In a way, one very critical goal of companies should be to transfer market share profitability from competitors.  A company can accomplish this by improving its position in the minds of its key stakeholders—including customers, intermediaries, employees, bankers, suppliers and stockholders.  This is the territory from which the company—like a country at war—should be seeking to rid the competitor.  But it cannot be done without a more meaningful recognition of the role of competitors.

Executives & managers would be better served by guiding themselves according to the ‘Competitive Concept’, which may be defined as --identifying customers’ needs that either are not served by competitors, or are inadequately or insufficiently addressed, and then satisfying these needs at a profit or consistently with the organization’s objectives.  This would require that firms explore the competitive battleground—the customer’s mind—for relevant needs and the degree to which competitors are satisfying them.  This would require that they develop appropriate winning strategies to counter competitive threats and transfer market share profitably from competitors to their own firms.  This is exactly the principal objective of competitive intelligence and competitor analysis—to develop strategies to transfer market share profitably.  All data gathering should be geared to this end.  If it is not, such competitive information as is generated will fall into the category of ‘nice to know’ without having much strategic impact.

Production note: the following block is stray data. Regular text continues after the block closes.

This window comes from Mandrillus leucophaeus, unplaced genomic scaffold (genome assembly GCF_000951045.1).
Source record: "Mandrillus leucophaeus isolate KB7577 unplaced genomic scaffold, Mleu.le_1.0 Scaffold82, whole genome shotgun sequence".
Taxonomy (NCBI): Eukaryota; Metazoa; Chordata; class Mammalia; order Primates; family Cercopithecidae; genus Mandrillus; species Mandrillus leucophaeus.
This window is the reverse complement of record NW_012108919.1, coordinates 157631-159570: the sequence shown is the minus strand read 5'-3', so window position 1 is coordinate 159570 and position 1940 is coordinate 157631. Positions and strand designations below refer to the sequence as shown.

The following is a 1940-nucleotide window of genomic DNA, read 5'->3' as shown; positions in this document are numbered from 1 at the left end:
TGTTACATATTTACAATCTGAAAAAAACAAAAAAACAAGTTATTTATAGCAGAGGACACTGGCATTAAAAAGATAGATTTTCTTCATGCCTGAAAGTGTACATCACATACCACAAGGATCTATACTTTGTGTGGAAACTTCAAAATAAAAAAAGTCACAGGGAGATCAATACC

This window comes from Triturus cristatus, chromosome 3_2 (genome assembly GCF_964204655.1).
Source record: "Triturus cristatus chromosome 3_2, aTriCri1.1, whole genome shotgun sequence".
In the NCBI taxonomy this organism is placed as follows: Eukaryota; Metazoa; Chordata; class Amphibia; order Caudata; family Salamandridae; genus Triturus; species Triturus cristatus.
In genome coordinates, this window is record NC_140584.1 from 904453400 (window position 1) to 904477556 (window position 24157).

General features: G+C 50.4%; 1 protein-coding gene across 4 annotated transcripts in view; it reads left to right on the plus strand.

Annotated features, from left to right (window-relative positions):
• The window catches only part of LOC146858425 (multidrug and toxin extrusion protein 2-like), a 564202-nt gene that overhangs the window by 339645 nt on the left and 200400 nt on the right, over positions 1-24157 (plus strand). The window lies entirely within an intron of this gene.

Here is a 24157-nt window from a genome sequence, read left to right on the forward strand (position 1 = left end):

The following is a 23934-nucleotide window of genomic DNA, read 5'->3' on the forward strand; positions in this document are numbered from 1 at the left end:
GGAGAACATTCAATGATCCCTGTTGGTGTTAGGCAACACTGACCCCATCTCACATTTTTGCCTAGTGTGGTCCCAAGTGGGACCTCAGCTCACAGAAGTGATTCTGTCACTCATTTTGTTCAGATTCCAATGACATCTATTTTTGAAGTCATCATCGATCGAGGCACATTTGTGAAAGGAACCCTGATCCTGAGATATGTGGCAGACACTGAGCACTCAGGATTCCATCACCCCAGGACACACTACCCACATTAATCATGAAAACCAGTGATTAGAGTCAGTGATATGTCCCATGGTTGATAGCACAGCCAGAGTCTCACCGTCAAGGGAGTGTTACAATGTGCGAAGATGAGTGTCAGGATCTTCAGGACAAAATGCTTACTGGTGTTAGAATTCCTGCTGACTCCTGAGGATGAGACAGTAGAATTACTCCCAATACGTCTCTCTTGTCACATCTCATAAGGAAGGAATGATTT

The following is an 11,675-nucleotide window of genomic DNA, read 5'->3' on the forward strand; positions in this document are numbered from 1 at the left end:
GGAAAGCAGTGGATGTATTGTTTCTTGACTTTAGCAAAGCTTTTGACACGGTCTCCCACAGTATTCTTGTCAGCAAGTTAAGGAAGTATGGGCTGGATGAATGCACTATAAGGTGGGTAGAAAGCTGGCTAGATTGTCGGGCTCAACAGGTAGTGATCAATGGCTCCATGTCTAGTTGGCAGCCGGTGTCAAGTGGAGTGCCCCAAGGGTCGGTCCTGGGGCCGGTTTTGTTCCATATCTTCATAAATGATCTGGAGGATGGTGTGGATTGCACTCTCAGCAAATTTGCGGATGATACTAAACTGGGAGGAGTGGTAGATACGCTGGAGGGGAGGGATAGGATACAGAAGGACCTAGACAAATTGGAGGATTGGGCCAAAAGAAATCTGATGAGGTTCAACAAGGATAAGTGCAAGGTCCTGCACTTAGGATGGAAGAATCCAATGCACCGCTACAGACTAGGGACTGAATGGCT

The second implication is that examination of competitors should take place principally at the business unit levels and product-line levels, because these are where market share is won or lost; not at the corporate level, which serves primarily as a banking and directional board for the business unit.    To this end, corporate examination is, of course, required.  In addition, corporate level assessments are required to establish:

  • What are the expectations and support available from Business units and product-lines?
  • What is the level of resources available to business units and product-lines?
  • What are the returns expected from the business units and product-lines?

All data gathering, information derived, the work involved in the process of competitive intelligence and the output or analyses, must lead to the development of competitive strategy, profiles of prime competitors, and the Competitive Advantage of transferring markets share consistently and irrevocably, trending towards monopoly.